When should you scale your database? The short answer often is: Don't scale until you have to. It is important to understand—and exhaust—all of your options for improving database performance first. Here is a look at the common options available.
Posted September 10, 2014
There has been a lot of interest lately in NoSQL databases and, of course, many of us have strong backgrounds and experience in traditional relational "SQL" databases. For application developers this raises questions concerning the best way to go. One recurring truth that eventually surfaces with all new software technologies is that "one size does not fit all." In other words, you need to use the right tool for the job, as each has its own strengths and weaknesses. In fact, a danger of many new architectural approaches is one of "over-adoption" - using a given tool to address a wide array of situations when originally they were designed for the specific problem domain in which they excel.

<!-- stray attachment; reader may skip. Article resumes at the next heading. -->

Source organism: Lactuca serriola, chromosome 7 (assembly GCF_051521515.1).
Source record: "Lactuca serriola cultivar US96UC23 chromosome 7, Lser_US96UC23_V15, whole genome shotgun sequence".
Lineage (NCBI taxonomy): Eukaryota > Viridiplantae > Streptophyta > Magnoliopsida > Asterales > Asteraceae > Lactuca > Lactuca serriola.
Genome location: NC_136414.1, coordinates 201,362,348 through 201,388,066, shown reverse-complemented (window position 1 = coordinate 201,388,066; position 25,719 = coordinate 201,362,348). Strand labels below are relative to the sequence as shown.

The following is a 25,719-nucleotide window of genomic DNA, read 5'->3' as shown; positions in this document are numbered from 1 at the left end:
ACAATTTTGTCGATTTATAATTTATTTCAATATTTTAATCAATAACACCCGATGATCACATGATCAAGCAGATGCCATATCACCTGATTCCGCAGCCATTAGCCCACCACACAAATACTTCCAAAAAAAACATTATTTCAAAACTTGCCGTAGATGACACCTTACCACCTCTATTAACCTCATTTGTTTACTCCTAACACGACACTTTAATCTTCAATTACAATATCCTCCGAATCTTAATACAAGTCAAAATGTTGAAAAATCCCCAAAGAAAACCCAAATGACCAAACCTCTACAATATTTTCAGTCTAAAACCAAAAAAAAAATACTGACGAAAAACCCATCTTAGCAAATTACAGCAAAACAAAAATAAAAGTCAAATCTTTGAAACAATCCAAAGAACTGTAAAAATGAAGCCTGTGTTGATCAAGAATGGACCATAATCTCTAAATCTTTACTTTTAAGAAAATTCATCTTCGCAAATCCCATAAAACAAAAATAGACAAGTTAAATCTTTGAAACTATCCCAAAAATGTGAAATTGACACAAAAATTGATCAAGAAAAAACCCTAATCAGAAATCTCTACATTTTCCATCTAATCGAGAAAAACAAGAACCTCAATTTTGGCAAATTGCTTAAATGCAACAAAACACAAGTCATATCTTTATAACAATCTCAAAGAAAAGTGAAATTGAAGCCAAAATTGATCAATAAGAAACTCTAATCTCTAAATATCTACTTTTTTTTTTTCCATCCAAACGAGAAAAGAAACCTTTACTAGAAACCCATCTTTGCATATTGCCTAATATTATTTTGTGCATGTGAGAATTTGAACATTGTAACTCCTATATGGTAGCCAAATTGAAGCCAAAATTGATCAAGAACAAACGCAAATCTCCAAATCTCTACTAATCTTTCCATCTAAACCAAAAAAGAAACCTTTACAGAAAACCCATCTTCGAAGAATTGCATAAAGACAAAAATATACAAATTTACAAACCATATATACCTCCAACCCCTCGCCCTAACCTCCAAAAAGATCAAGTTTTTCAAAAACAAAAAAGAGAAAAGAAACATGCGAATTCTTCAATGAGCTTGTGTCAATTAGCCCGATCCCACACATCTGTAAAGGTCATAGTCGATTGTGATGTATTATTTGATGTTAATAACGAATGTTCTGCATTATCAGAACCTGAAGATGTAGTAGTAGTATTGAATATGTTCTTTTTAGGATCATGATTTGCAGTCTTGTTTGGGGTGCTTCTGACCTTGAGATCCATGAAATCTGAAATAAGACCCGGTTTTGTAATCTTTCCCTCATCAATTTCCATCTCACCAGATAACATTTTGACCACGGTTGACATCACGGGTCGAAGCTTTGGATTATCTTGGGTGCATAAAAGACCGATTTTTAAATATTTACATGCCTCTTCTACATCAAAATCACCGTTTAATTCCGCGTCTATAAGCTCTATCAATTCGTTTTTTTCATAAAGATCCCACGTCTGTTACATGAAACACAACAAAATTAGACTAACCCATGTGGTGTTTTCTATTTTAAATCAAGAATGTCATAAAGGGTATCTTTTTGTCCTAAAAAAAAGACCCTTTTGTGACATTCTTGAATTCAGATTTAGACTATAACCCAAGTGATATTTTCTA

Posted November 09, 2010
Database Sharding: The Key to Database Scalability
Posted August 18, 2009
The concept of database sharding has gained popularity over the past several years due to the enormous growth in transaction volume and size of business-application databases. Database sharding can be simply defined as a "shared-nothing" partitioning scheme for large databases across a number of servers, enabling new levels of database performance and scalability. If you think of broken glass, you can get the concept of sharding—breaking your database down into smaller chunks called "shards" and spreading them across a number of distributed servers.
Posted August 14, 2009